Bella Donna, Oblivia, the Indigenous Australians, the swans, all are exiled groups, deported or barred from their homes. For various interconnected reasons, none of them can return to their homelands. Bella Donna and the swans’ land was destroyed by the exploitive actions of Bella Donna’s own people, and both she and the swans fled the repercussions. The Aboriginal Australians are fenced in, cut off from their ancestral lands, cultural traditions, and environmental relationships.
And poor Oblivia is sent away by a people who do not care for her to marry a man who frightens her, who only wants to possess her as a trophy, and who traps her in a tower away from everything she’s ever known. Her story is one massive metaphor for the abuses, indignities, and banishments suffered by Indigenous people worldwide through the hands of the conquerors who strip the life from the land, the Uncle Toms who betray their people, and the do-gooders full of liberal guilt who transfer systematic oppression into microaggressions.
Oblivia is captivated by Bella Donna’s stories about her Old World swans, and in turn the swans are drawn to Oblivia. The gather around her wherever she is, whether by fairy tale magic or something else, and their spirits inspire and conspire. Warren is equally as enchanted by Oblivia as the swans are, but where they bring connection he only offers isolation. He has lost his culture, excised it during his tenure in the non-Aboriginal world, and so has lost his bond with his people, history, and land.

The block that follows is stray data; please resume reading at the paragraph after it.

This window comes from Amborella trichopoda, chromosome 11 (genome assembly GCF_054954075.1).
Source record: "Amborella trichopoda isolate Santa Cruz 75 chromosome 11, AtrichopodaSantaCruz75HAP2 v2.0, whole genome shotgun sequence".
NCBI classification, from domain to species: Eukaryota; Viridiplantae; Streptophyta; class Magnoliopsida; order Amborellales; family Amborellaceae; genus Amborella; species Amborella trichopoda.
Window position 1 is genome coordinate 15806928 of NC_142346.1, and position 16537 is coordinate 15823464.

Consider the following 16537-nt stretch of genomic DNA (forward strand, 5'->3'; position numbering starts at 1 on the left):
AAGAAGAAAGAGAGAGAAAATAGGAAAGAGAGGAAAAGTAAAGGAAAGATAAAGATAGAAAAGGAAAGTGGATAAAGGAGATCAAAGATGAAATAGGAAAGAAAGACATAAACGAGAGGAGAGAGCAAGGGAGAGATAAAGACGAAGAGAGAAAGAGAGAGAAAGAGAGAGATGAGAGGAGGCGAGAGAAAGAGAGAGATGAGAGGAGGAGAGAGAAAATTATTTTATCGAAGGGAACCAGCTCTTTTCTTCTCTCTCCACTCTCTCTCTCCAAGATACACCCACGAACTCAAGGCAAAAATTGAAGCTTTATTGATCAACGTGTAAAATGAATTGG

Oblivia’s journey is one of unknowns, uncertainties, unfathomables. She claims she has a virus in her brain and often “talks” to the voices in her head, and it’s never made clear whether she’s actually mad or is being haunted by the ghosts of the dead. Swans smother her story, appearing as guides, warnings, protectors, supporters, and psychopomps; some are real, most are probably fragments of hallucinations and fantasies, but The Swan Book is not a tale of truths. The line between what is really happening to Oblivia and what she imagines is meaningless and blurred. It is the story that counts, not its veracity.
There is nothing typical about The Swan Book. What little plot there is does not follow linear momentum or stylistic traditions. Wright has built a fantastical narrative out of a likely yet dystopian future. With astounding, anarchic, acerbic text she tells the story not just of Oblivia, Bella Donna, and the Aboriginal Australians but of the past, present, and future of colonial disenfranchisement, cultural malaise, and environmental devastation. In regards to content, tone, and context, it is a book that isn’t always easy to read but one that absolutely should be. It is at the height of literary fiction and the best of science fiction/fantasy.
The Swan Book is available now from Atria Books.
Alex Brown is an archivist, research librarian, writer, geeknerdloserweirdo, and all-around pop culture obsessive who watches entirely too much TV. Keep up with her every move on Twitter and Instagram, or get lost in the rabbit warren of ships and fandoms on her Tumblr.